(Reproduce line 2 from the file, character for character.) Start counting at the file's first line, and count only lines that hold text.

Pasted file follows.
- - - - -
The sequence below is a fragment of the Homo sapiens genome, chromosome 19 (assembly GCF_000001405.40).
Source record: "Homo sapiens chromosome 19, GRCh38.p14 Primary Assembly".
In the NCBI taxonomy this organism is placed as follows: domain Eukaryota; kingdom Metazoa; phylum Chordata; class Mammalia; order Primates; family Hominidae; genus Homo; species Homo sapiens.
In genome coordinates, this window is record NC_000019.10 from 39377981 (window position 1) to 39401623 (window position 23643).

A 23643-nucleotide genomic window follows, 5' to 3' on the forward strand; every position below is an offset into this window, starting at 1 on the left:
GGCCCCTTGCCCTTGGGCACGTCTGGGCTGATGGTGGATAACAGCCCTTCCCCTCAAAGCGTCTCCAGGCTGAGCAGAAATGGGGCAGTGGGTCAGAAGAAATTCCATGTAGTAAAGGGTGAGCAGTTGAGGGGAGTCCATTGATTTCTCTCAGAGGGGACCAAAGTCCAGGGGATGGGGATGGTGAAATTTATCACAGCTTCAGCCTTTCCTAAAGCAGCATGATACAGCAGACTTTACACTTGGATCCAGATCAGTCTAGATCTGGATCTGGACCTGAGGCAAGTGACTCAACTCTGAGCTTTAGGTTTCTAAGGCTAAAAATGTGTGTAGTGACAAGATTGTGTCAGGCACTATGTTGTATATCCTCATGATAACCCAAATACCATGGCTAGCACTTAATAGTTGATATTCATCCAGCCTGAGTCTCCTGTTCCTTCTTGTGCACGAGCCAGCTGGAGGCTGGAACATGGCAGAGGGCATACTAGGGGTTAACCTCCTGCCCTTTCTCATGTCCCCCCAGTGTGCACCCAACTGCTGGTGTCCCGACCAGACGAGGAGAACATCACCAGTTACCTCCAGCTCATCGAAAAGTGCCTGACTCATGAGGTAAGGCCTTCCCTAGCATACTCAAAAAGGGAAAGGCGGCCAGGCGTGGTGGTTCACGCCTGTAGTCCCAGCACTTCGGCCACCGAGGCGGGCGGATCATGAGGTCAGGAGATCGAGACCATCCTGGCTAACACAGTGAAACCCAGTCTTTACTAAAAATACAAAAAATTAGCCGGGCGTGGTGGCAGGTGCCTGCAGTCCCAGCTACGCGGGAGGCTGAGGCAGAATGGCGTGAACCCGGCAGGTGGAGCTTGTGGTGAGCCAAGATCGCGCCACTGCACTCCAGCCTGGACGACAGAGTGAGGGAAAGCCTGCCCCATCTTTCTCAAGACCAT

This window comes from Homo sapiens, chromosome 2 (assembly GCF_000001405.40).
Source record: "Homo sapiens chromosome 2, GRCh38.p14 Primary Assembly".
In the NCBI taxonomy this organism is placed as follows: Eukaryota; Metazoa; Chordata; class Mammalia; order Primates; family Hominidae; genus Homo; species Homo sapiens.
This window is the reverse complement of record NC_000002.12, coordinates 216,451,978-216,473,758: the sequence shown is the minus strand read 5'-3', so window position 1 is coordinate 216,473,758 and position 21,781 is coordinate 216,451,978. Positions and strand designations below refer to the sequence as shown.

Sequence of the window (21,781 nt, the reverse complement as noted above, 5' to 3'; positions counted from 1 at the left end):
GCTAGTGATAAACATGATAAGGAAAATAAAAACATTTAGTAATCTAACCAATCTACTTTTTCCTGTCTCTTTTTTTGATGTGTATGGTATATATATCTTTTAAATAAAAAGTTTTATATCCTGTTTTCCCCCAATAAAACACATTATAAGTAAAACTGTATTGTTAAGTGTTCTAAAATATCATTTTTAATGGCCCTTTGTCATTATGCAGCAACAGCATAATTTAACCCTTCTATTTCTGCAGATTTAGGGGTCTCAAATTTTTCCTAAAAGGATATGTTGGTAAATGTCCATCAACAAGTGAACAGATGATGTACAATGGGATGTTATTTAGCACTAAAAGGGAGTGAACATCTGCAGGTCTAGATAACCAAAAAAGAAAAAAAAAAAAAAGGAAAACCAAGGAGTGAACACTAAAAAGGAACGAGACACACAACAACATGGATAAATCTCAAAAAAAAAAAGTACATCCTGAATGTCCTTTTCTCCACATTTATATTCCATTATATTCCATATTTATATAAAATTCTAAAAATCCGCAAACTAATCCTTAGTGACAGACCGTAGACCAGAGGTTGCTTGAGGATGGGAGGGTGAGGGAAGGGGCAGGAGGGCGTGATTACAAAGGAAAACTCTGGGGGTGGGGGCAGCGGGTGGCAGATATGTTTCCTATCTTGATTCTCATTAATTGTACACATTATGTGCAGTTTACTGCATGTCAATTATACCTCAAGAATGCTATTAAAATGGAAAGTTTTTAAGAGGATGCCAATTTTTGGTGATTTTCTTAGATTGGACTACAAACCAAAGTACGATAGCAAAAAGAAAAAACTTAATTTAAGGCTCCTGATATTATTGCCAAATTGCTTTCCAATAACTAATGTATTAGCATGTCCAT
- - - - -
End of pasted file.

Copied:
Source record: "Homo sapiens chromosome 19, GRCh38.p14 Primary Assembly".